Although surgeons do employ go to painstaking lengths to conduct thorough pre-operative assessments to minimise the risks, the potential for nerve damage is always present in any type of invasive procedure. No surgeon can or will give you 100% assurance that you won’t experience nerve damage after your procedure.

  1. Complications Of Anaesthesia

Plastic surgery procedures are always carried out under anaesthesia so that the patient doesn’t feel pain. Depending on the type and extent of the procedure, the anaesthesia may be local or general. Local anaesthesia is virtually complication-free as only the site is numbed and the patient is awake throughout. On the other hand, general anaesthesia has a higher risk of complication as it involves making the patient unconscious.

Complications of general anaesthesia include nausea, stroke, lung infection, allergic reactions or a heart attack. In severe cases, it can be fatal.

  1. Deep Vein Thrombosis (DVT) and Pulmonary Embolism (PE)

Deep vein thrombosis occurs when a blood clot forms in a deep vein, usually in the legs. If the clot dislodges and travels to the lungs, it can cause a potentially life-threatening condition known as pulmonary embolism (PE).

The risk of DVT and PE increases with lengthy plastic surgery procedures due to prolonged immobility. Surgeons take various preventive measures to minimise the risks, particularly when the procedure is expected to be lengthy. They may use compression stockings, prescribe blood thinners, or encourage early ambulation after surgery, depending on the circumstances and the patient’s medical history.

  1. Longer Than Expected Healing Time

Healing times vary considerably from one person to another. Two people undergoing the very same procedure may heal at completely different times, depending on their physiology. If your body takes longer than expected to heal, it can prevent you from staying on schedule with your plans. This could mean lost opportunities professionally as well as personally.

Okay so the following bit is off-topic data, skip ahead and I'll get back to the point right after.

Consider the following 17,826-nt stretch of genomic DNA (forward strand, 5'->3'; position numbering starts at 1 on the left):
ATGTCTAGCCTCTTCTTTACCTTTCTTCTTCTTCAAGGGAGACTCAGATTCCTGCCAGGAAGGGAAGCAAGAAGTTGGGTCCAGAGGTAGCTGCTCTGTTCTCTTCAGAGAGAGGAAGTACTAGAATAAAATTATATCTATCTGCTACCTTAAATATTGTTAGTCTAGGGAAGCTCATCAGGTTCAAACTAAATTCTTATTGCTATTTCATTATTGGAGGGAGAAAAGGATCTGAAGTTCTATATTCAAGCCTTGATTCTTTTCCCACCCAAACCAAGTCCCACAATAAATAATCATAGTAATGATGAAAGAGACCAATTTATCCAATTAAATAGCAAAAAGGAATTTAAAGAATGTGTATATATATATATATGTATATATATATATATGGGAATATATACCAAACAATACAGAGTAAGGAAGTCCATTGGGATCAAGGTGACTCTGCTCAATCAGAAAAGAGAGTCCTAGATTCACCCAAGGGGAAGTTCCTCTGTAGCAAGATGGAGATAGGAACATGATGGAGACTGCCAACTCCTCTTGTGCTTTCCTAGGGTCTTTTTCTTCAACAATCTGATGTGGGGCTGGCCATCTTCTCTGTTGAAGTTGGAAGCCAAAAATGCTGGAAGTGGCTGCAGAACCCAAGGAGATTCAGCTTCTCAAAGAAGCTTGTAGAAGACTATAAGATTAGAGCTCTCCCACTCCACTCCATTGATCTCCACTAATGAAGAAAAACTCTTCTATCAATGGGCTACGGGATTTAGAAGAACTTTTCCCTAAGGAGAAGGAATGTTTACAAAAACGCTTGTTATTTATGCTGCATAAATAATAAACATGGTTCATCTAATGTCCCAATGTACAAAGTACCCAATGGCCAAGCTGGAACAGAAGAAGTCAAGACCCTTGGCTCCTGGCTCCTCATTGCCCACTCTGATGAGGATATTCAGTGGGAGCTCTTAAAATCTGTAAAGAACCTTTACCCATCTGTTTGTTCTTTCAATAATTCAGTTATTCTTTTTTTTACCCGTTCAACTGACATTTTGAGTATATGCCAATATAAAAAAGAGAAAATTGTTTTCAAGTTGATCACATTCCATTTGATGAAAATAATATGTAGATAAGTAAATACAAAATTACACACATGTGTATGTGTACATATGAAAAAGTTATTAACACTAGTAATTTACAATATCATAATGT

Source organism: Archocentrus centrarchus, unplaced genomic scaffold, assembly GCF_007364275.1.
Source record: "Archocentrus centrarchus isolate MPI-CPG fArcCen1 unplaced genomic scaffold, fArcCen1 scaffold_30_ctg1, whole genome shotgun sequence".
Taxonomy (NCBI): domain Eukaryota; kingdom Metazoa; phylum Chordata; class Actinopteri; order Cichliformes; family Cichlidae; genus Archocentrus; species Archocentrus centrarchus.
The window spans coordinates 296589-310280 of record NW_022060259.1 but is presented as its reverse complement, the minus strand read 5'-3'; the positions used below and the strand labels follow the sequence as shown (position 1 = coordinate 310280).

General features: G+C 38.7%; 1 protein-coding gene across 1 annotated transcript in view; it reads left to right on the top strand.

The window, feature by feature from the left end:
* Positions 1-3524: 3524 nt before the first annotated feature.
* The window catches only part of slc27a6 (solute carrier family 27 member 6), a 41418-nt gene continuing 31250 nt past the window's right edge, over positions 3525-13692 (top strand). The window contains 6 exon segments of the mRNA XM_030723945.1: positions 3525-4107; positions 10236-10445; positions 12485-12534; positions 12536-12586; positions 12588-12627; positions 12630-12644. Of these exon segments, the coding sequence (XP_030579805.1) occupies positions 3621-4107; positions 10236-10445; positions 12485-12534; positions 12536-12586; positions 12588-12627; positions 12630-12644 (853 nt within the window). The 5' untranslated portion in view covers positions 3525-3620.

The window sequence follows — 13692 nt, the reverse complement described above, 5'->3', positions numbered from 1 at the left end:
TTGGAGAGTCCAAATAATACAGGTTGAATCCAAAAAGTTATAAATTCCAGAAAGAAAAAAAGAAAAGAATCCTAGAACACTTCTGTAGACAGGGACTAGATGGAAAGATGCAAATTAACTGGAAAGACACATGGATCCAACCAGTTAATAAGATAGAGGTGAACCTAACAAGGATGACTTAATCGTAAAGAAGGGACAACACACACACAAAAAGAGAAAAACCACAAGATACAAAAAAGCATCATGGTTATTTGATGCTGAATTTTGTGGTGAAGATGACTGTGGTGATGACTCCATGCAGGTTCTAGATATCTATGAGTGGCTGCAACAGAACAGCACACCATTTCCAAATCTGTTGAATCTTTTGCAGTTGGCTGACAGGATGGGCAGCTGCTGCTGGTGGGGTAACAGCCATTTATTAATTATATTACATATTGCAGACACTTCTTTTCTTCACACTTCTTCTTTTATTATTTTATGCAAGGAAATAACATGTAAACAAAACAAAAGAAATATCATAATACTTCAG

What You Can Do To Minimise Plastic Surgery Complications

Choosing your cosmetic surgeon carefully may be the single best thing you can do to prevent any plastic surgery complications. Here are some things you can do:

  • Verify qualifications. Check that the surgeon is registered with the General Medical Council (GMC) and ideally part of a professional body or bodies such as the British Association of Aesthetic Plastic Surgeons (BAAPS) or the British Association of Plastic, Reconstructive and Aesthetic Surgeons (BAPRAS).
  • Specialisation. Choose a cosmetic surgeon who has expertise in the procedure you want.
  • Check their work. Review their before-and-after photos to understand their style and skill.
  • Read reviews. Look at testimonials from past patients for insight into their experience.
  • Book a consultation. Here they should clearly communicate the procedure details with you, any associated risks, and set realistic expectations.
  • Comfort level. Choose a surgeon you feel comfortable with and who addresses all your concerns.
  • Price. While the cost of cosmetic surgery is a consideration, it shouldn’t compromise the surgeon’s qualifications and experience.

It’s always a good idea to take your time, do your research, and perhaps even consult with more than one surgeon before making your final decision.

Importantly, following your surgeon’s post-op care instructions to the letter, is just as important when it comes to minimising complications.